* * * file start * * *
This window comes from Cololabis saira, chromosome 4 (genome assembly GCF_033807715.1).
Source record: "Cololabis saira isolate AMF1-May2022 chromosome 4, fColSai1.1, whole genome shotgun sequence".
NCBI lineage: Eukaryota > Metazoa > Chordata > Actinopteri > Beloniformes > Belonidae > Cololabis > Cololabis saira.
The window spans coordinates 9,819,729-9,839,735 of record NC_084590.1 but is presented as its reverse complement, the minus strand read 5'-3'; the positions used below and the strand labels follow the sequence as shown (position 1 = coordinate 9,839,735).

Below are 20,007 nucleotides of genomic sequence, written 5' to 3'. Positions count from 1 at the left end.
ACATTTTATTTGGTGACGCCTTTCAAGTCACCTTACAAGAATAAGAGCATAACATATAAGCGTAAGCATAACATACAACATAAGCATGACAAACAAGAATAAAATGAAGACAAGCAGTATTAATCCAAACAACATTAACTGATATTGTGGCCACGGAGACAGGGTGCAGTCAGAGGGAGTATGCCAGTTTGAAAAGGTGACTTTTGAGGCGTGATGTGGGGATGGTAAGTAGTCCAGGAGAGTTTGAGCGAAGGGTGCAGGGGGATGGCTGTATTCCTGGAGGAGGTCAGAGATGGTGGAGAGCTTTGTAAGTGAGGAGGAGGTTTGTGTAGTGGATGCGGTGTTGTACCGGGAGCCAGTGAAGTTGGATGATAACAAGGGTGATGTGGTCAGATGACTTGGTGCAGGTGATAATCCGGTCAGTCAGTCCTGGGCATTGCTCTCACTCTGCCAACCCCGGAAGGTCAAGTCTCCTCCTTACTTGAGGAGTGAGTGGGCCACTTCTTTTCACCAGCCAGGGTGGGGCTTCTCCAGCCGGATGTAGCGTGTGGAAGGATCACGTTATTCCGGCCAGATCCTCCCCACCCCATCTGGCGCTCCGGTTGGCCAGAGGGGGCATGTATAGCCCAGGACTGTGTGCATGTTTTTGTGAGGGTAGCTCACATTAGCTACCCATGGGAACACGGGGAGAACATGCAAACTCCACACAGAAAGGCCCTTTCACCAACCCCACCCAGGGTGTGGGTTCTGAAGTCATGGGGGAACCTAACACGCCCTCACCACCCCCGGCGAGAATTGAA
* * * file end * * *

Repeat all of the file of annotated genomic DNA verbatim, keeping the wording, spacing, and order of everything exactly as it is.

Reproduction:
This window comes from Cololabis saira, chromosome 4 (genome assembly GCF_033807715.1).
Source record: "Cololabis saira isolate AMF1-May2022 chromosome 4, fColSai1.1, whole genome shotgun sequence".
NCBI lineage: Eukaryota > Metazoa > Chordata > Actinopteri > Beloniformes > Belonidae > Cololabis > Cololabis saira.
The window spans coordinates 9,819,729-9,839,735 of record NC_084590.1 but is presented as its reverse complement, the minus strand read 5'-3'; the positions used below and the strand labels follow the sequence as shown (position 1 = coordinate 9,839,735).

Below are 20,007 nucleotides of genomic sequence, written 5' to 3'. Positions count from 1 at the left end.
ACATTTTATTTGGTGACGCCTTTCAAGTCACCTTACAAGAATAAGAGCATAACATATAAGCGTAAGCATAACATACAACATAAGCATGACAAACAAGAATAAAATGAAGACAAGCAGTATTAATCCAAACAACATTAACTGATATTGTGGCCACGGAGACAGGGTGCAGTCAGAGGGAGTATGCCAGTTTGAAAAGGTGACTTTTGAGGCGTGATGTGGGGATGGTAAGTAGTCCAGGAGAGTTTGAGCGAAGGGTGCAGGGGGATGGCTGTATTCCTGGAGGAGGTCAGAGATGGTGGAGAGCTTTGTAAGTGAGGAGGAGGTTTGTGTAGTGGATGCGGTGTTGTACCGGGAGCCAGTGAAGTTGGATGATAACAAGGGTGATGTGGTCAGATGACTTGGTGCAGGTGATAATCCGGTCAGTCAGTCCTGGGCATTGCTCTCACTCTGCCAACCCCGGAAGGTCAAGTCTCCTCCTTACTTGAGGAGTGAGTGGGCCACTTCTTTTCACCAGCCAGGGTGGGGCTTCTCCAGCCGGATGTAGCGTGTGGAAGGATCACGTTATTCCGGCCAGATCCTCCCCACCCCATCTGGCGCTCCGGTTGGCCAGAGGGGGCATGTATAGCCCAGGACTGTGTGCATGTTTTTGTGAGGGTAGCTCACATTAGCTACCCATGGGAACACGGGGAGAACATGCAAACTCCACACAGAAAGGCCCTTTCACCAACCCCACCCAGGGTGTGGGTTCTGAAGTCATGGGGGAACCTAACACGCCCTCACCACCCCCGGCGAGAATTGAA